Some advantages include good safety since there are no live components, there’s no risk of the vaccine triggering disease, reliability, and that it’s relatively simple to manufacture. Disadvantages are unintended effects such as an unintended immune reaction, ensuring effective delivery into the body since free RNA in the body is quickly broken down, storage issues, plus the fact that this type of vaccine has never previously been licensed for humans.

    The third vaccine type is Non-Replicating Viral Vector; this vaccine includes Oxford-AstraZeneca and  SputnikV. This vaccine requires two doses and it is intramuscular. What you need to know about this type of vaccine is it introduces a safe, modified version of the virus known as the vector to deliver genetic code for the antigen. In a Covid-19 vaccine, the vector is the spike proteins found on the surface of the coronavirus. Once the body’s cells are infected, the cells are instructed to produce a large amount of antigens, which in turn trigger an immune response. The benefits of viral vector based vaccination is another good established technology that can trigger a strong immune response as it also involves both B cells and T Cells. 

Some challenges are  previous exposure to the vector could reduce effectiveness, plus these types of vaccines are relatively complex to manufacture compared to others. Another type is Protein Subunit Vaccine this includes Novavax. The number of doses required are 2 doses, intramuscular. What to know about the protein subunit vaccine is it contains purified pieces of a pathogen rather than the whole pathogen to trigger an immune response. It is thought that by restricting the immune system to the whole pathogen, the risk of side effects is minimized. The benefits of protein subunit vaccination is also a well-established technology that’s advantageous for those with compromised immune systems. Some challenges of this type of vaccine is relatively complex to manufacture, and adjuvants and booster shots may be required.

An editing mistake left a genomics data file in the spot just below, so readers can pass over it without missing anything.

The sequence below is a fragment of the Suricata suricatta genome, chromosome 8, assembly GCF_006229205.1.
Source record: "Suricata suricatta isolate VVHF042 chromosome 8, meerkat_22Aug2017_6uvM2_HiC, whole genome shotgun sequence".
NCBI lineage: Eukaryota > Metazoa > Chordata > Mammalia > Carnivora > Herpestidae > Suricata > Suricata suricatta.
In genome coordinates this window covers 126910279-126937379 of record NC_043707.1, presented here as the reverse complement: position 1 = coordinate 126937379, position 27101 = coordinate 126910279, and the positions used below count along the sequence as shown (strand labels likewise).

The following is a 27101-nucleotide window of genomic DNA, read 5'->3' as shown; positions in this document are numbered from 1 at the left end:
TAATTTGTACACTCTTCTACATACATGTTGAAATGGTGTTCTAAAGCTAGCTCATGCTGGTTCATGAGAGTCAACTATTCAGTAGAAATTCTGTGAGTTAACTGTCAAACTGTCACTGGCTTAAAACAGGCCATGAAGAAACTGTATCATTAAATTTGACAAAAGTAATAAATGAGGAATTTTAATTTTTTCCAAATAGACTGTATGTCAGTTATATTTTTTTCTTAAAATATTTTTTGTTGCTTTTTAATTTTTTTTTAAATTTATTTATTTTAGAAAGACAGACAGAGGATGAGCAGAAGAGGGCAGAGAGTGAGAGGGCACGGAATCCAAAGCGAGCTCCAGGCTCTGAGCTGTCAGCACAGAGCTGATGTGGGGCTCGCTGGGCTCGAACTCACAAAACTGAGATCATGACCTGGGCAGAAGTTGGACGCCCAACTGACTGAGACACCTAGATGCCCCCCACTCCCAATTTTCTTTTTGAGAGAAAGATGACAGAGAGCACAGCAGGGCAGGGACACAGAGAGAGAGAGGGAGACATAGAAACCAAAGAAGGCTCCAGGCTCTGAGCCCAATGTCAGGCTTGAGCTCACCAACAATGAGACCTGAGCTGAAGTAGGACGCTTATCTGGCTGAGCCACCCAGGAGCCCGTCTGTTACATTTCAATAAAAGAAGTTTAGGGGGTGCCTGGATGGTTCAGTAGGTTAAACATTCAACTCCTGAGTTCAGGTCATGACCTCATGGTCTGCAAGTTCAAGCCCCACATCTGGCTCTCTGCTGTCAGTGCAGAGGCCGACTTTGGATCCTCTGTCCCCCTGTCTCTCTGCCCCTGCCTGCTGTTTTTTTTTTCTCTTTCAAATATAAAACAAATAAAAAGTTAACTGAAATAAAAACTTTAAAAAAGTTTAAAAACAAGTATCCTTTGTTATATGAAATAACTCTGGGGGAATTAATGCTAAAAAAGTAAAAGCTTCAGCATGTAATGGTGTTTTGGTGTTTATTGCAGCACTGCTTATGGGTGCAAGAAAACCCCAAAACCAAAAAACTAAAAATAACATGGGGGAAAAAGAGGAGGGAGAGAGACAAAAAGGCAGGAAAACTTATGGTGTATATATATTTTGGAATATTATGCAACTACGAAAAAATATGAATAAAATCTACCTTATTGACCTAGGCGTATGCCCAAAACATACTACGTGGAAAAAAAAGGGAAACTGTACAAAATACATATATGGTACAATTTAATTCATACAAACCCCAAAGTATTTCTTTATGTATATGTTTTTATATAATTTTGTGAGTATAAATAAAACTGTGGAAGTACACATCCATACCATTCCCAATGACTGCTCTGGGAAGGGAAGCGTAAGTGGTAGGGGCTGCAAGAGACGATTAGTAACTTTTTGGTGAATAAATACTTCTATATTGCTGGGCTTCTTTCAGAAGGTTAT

Some side effects are on the arm where you received the shot pain and swelling. Throughout the rest of your body fever,  chills, tiredness, and headaches. I interviewed Filiberto Huerta, my dad. I asked him if he ever contracted Covid or not? When did he get the vaccine? Did you feel better after? He said “I got COVID-19 January 9th 2021, I had a bad cough and a fever so I went to the doctor to take the test and it was positive. I got the vaccine 3 weeks later, it hurt a little bit after I had some pain in my hand, and a bad headache, so hopefully I don’t get Covid again it was such a bad experience.” I also interviewed Guadalupe Vasquez, my aunt, she stated, “ I never got Covid because I stayed safe with a mask. I got the vaccine last week. It was a bit painful but I just had hand swelling where I got the shot and a light headache.  I didn’t get a major headache or other side effects.”